$1.92 Million Question

Although the recording industry emerged victorious in its copyright lawsuit against a Minnesota woman, it’s starting to look as if there are no real winners in the only file-sharing lawsuit to ever make it to trial.

On June 18 a jury sided with the record companies and ordered 32-year-old Jammie Thomas-Rasset to pay the labels $1.92 million in damages for infringing on the copyrights of 24 songs, which works out to $80,000 per track.

The verdict is the second time a jury has ordered Thomas-Rasset to pay record companies damages for illicitly offering tracks for downloading by other peer-to-peer users. The first time the recording industry sued her, the jury ordered her to pay $222,000 to the labels.

However, U.S. District Judge Michael Davis decided he had erred in his instructions to the jury, resulting in another trial for the lawsuit.

But unless Thomas-Rasset wins the lottery she’s probably not going to pay the $1.92 million judgment, if only because she simply doesn’t have the money, making the recording industry’s victory slightly hollow at best.

On one side of the issue, the labels do have a face to attach to illicit music distribution via file-sharing as well as a penalty demonstrating what might happen to others if they persist in their wicked, wicked, copyright-infringing ways. Recording Industry Association of America spokeswoman Cara Duckworth described the verdict as a “clarity of the law,” reminding others that music piracy is punishable.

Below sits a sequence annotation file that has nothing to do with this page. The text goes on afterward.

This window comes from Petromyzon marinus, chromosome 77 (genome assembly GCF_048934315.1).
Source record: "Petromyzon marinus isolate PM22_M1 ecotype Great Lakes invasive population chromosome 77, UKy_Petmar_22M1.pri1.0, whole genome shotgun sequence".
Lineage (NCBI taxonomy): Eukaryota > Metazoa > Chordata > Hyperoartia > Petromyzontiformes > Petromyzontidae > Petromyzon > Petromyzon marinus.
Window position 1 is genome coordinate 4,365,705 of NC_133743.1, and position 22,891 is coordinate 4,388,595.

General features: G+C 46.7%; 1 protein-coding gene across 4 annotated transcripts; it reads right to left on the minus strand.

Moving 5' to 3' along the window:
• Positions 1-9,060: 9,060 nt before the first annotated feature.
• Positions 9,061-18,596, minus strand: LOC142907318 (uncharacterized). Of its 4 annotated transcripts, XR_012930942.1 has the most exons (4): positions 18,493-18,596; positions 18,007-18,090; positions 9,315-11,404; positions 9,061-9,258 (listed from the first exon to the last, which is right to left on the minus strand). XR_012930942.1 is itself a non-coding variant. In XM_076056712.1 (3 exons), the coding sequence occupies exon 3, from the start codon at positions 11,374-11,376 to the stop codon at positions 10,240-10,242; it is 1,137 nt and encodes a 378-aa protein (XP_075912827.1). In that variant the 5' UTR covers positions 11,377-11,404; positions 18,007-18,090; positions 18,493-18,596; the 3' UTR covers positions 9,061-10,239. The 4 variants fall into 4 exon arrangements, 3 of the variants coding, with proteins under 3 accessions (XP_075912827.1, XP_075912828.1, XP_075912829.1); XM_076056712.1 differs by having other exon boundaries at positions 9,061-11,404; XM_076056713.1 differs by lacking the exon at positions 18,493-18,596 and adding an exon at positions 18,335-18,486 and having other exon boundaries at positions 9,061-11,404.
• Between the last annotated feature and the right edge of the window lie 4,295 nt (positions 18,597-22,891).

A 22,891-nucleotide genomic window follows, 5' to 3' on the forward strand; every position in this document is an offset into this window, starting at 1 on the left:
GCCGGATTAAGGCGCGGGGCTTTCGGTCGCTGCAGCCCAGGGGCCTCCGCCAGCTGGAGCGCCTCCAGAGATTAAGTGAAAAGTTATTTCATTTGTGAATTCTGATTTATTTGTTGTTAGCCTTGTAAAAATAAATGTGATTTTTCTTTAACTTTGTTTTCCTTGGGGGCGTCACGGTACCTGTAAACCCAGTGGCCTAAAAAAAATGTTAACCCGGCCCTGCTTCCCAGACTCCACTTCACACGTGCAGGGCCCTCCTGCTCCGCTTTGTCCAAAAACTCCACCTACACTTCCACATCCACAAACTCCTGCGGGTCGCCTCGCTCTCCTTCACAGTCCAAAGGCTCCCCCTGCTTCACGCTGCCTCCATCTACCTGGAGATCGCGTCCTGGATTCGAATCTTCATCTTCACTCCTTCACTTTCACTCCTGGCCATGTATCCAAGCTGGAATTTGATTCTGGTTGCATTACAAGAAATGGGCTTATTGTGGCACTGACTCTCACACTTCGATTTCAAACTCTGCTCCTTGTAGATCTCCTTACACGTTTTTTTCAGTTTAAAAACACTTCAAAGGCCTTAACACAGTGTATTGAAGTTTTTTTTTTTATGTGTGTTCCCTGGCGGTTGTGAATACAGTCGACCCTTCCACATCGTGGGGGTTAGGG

But the RIAA could be facing a public image problem if it’s tagged as the organization that’s shaking down a low-income mother for almost $2 million because she had 24 copyrighted, major-label songs in her “shared” Kazaa directory.

Although reports indicated Thomas-Rasset might have stored more than 1,500 infringing tunes on her hard drive, the RIAA shortened the list to 24 recordings by high-profile artists.

However, an artist responsible for one of the recordings found on Thomas-Rasset’s computer wasn’t happy with the verdict. According to the Chicago Sun-Times, Richard Marx issued a statement declaring his dislike for illegal downloading, while at the same time decrying the judgment, saying he had always been sympathetic to music fans because they have “been consistently financially abused by the greedy actions of the major labels.”

“Her accountability itself is not in question, but this show of force posing as judicial comeuppance is clearly abusive,” Marx wrote. “Ms. Thomas-Rasset, I think you got a raw deal and I’m ashamed to have my name associated with this issue.”

There is also speculation the almost $2 million verdict might influence which way legislators will vote regarding the radio industry and royalties. For almost as long as music has been played on the radio, the recording industry has lobbied for stations to pay royalties to record labels.

So far Congress has refused, saying record companies get promotional consideration in return for stations playing their records. The issue is before Congress once again, but will representatives want to side with an industry that just won $1.92 million from someone for sharing two dozen songs?